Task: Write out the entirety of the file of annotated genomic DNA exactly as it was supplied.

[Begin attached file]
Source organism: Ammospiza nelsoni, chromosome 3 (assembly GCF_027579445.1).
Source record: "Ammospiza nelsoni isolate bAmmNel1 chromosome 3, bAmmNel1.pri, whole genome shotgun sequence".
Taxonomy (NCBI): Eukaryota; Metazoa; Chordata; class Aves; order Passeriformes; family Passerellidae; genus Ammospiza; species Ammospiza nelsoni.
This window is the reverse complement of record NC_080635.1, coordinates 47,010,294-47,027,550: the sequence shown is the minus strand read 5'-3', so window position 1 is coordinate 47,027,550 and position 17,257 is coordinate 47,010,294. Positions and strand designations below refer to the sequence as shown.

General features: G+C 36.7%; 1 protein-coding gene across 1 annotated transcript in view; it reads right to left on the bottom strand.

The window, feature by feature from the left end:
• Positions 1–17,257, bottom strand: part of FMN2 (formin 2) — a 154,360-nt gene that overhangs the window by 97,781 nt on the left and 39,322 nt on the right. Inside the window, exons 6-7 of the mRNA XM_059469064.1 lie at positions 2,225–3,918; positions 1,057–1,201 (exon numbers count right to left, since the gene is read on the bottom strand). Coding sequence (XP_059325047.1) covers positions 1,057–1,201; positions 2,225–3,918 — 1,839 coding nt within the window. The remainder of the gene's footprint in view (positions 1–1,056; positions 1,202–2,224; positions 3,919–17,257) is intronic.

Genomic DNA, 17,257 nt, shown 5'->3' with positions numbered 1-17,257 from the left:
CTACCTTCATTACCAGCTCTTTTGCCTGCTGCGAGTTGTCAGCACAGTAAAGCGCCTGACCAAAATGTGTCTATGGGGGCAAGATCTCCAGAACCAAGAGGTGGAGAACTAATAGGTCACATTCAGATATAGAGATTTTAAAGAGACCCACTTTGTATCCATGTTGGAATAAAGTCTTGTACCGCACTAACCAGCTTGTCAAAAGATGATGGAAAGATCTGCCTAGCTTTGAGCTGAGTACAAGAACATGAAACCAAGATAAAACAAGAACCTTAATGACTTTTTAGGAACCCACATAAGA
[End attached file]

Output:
Source organism: Ammospiza nelsoni, chromosome 3 (assembly GCF_027579445.1).
Source record: "Ammospiza nelsoni isolate bAmmNel1 chromosome 3, bAmmNel1.pri, whole genome shotgun sequence".
Taxonomy (NCBI): Eukaryota; Metazoa; Chordata; class Aves; order Passeriformes; family Passerellidae; genus Ammospiza; species Ammospiza nelsoni.
This window is the reverse complement of record NC_080635.1, coordinates 47,010,294-47,027,550: the sequence shown is the minus strand read 5'-3', so window position 1 is coordinate 47,027,550 and position 17,257 is coordinate 47,010,294. Positions and strand designations below refer to the sequence as shown.

General features: G+C 36.7%; 1 protein-coding gene across 1 annotated transcript in view; it reads right to left on the bottom strand.

The window, feature by feature from the left end:
• Positions 1–17,257, bottom strand: part of FMN2 (formin 2) — a 154,360-nt gene that overhangs the window by 97,781 nt on the left and 39,322 nt on the right. Inside the window, exons 6-7 of the mRNA XM_059469064.1 lie at positions 2,225–3,918; positions 1,057–1,201 (exon numbers count right to left, since the gene is read on the bottom strand). Coding sequence (XP_059325047.1) covers positions 1,057–1,201; positions 2,225–3,918 — 1,839 coding nt within the window. The remainder of the gene's footprint in view (positions 1–1,056; positions 1,202–2,224; positions 3,919–17,257) is intronic.

Genomic DNA, 17,257 nt, shown 5'->3' with positions numbered 1-17,257 from the left:
CTACCTTCATTACCAGCTCTTTTGCCTGCTGCGAGTTGTCAGCACAGTAAAGCGCCTGACCAAAATGTGTCTATGGGGGCAAGATCTCCAGAACCAAGAGGTGGAGAACTAATAGGTCACATTCAGATATAGAGATTTTAAAGAGACCCACTTTGTATCCATGTTGGAATAAAGTCTTGTACCGCACTAACCAGCTTGTCAAAAGATGATGGAAAGATCTGCCTAGCTTTGAGCTGAGTACAAGAACATGAAACCAAGATAAAACAAGAACCTTAATGACTTTTTAGGAACCCACATAAGA